Despite numerous reports of “miracle cures” for a select few patients treated with a variety of different anticancer therapies, drugs that failed to show improvement for a large number of patients have historically been considered failures and have been shelved.
Now, major advancements in our ability to more readily and affordably perform genome sequencing on biopsied tumor samples are leading researchers to revisit the idea of exceptional responses and uncover the molecular mechanisms underlying them.
In September, the National Cancer Institute (NCI) launched an initiative to gather and analyze tissue and clinical data about exceptional responders from patients treated during studies of experimental therapies, in standard therapy settings including community practice, and from pharmaceutical industry studies.
“The increasing ability of molecular technologies to stratify tumor types by prognosis or response to treatment will result in many common cancers being separated into specific subtypes that may respond to drugs in very different ways,” Barbara A. Conley, MD, of the NCI’s Division of Cancer Treatment and Diagnosis and co-lead investigator for the study, said when the agency announced the project.
At the very least, these analyses will broaden our understanding of the complex biology underlying tumor development and evolution. Many are hoping that it may prove to be a source of novel therapies and even serve as a revival for failed therapies in tumor types in which they had previously been written off.
Technology Spurs Interest
According to the current paradigm of cancer drug development, successful therapies are those that are broadly active, helping the largest number of patients, and clinical trials accordingly focus on seeking out the best responses. Yet, time and again, oncology clinical trials are peppered with reports of anomalous patients who staged a spectacular recovery.
In fact, it’s estimated that between 1% and 10% of patients are so-called exceptional responders, a subpopulation for which the NCI has developed a specific definition (Figure 1). Such patients are often heavily pretreated individuals who demonstrate remarkable and, in many instances, durable control of their cancer. With no way to decipher the molecular meaning behind these responses, researchers discounted these individuals as statistical outliers and there was little interest, particularly for pharmaceutical companies, in pursuing these anecdotal outcomes further.
In recent years, the oncology field has come to appreciate the significant heterogeneity among tumors, even between those that are morphologically indistinguishable, and to recognize that a spectrum of therapeutic responses is to be expected. Understanding this variability may present a unique opportunity to unravel novel molecular mechanisms of sensitivity to anticancer therapies and improve our understanding of the biology of cancer to provide better therapies and diagnostics.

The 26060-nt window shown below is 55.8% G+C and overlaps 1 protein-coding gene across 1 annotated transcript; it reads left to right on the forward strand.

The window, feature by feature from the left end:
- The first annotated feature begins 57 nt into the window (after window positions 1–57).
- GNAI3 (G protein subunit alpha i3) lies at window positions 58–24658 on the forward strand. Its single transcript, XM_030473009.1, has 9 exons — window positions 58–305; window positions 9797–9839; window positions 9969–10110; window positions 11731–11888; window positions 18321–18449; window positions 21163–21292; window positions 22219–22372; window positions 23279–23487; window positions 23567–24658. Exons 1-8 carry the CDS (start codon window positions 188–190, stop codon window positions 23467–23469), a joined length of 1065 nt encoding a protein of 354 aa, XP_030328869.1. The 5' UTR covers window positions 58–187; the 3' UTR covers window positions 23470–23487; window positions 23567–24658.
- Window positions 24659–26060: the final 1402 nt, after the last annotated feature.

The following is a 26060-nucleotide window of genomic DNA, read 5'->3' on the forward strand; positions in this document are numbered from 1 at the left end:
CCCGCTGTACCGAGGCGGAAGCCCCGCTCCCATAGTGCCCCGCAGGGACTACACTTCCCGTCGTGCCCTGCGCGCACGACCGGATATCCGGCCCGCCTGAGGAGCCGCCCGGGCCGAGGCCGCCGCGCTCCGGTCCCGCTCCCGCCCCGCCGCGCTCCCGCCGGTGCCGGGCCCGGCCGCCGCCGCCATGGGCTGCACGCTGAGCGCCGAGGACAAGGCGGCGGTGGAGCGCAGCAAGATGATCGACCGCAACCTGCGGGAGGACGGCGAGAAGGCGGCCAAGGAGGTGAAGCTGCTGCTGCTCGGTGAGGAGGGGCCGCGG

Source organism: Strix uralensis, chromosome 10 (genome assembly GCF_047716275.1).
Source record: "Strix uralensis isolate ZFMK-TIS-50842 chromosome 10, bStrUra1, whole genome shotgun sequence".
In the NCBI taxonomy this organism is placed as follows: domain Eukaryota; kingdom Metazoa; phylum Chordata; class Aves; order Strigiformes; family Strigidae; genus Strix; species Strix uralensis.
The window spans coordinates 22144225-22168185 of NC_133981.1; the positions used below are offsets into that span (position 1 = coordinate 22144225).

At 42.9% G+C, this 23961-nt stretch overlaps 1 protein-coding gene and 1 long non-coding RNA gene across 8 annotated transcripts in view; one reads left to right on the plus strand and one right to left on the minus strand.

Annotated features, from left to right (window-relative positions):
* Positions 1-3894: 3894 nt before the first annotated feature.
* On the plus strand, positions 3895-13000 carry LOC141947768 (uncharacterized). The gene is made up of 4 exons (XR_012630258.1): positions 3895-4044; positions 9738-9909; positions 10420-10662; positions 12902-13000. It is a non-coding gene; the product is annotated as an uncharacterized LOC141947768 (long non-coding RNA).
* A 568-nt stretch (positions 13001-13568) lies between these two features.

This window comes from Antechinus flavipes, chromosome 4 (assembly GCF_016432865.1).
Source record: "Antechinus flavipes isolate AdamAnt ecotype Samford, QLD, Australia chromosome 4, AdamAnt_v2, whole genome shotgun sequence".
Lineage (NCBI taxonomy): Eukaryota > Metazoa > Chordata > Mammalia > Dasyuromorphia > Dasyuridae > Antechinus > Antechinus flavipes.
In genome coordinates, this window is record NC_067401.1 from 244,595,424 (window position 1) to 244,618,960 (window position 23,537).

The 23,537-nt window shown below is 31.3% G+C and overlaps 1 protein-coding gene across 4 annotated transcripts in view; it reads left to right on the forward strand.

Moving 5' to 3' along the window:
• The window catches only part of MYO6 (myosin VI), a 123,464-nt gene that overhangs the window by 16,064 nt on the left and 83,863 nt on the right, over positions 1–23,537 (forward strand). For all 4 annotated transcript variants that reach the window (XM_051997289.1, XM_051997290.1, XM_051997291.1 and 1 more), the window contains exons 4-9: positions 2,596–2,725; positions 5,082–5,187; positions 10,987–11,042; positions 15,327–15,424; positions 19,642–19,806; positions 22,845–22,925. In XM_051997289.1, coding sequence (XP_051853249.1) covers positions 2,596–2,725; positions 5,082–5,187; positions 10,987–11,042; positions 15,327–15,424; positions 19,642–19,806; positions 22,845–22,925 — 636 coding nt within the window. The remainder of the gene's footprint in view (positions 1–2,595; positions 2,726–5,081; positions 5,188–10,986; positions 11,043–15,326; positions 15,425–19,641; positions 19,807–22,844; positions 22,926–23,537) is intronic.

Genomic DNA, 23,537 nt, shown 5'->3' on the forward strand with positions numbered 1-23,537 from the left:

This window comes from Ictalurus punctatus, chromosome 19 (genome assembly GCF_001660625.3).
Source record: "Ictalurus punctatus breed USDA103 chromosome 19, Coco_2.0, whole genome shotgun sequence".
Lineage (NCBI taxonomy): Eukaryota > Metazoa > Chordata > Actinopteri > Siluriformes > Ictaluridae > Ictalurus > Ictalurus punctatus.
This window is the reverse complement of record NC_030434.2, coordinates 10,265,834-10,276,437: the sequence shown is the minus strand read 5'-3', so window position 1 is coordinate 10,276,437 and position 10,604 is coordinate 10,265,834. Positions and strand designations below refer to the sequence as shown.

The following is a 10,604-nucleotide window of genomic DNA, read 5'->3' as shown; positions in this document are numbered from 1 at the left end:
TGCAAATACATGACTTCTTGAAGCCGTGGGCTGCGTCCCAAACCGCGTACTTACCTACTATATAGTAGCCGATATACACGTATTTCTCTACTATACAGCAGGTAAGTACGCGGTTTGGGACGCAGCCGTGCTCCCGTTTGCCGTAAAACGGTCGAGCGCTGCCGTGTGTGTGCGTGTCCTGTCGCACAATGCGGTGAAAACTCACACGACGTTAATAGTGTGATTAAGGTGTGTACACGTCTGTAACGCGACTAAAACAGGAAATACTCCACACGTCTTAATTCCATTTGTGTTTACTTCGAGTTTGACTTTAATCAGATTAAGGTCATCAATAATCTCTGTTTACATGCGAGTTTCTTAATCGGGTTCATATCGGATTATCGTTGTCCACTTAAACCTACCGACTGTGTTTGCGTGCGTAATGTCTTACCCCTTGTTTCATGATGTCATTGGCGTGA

Early Cases Indicate Potential
Among the first to pursue the sequencing of exceptional responders were researchers at Memorial Sloan Kettering Cancer Center (MSK). In an overall negative phase II trial of the mammalian target of rapamycin (mTOR) inhibitor in metastatic bladder cancer, everolimus (Afinitor), there was one patient with an exceptional response— a complete disappearance of her cancer within 3 months and a continued response after 4 years of treatment.
The researchers at MSK performed whole-genome sequencing on her tumor biopsy and discovered more than 17,000 genetic aberrations that were not present in her normal cells. Among them were mutations in the tuberous sclerosis 1 (TSC1) and neurofibromin 2 (NF2) genes. Both of these mutations lead to activation of the mTORC1 component of the mTOR protein complex, which is the target of everolimus. Thus, researchers hypothesized that these mutations made the cancer cells dependent on the mTOR pathway and sensitized the tumor to mTOR inhibition.
Studying exceptional responders can be particularly helpful in identifying potential novel therapies for patients with tumors that are more rare and harder to characterize.
Vivek Subbiah, MD, an assistant professor at The University of Texas MD Anderson Cancer Center, described a striking response that one of his patients experienced after receiving sorafenib-based therapy for a difficult-to-characterize tumor that was being treated like a conventional sarcoma.
Using next-generation sequencing (NGS), the researchers were able to identify a unique fusion protein, as well as loss of the tumor suppressor protein phosphatase and tensin homolog (PTEN).
“This was the first report of a patient with that kind of tumor responding to sorafenib-based therapy,” Subbiah said in an interview with OncologyLive. “This may be extremely rare, this may be an ‘N of 1’ study, but for the next patient with a similar aberration we can probably offer the same targeted agents.”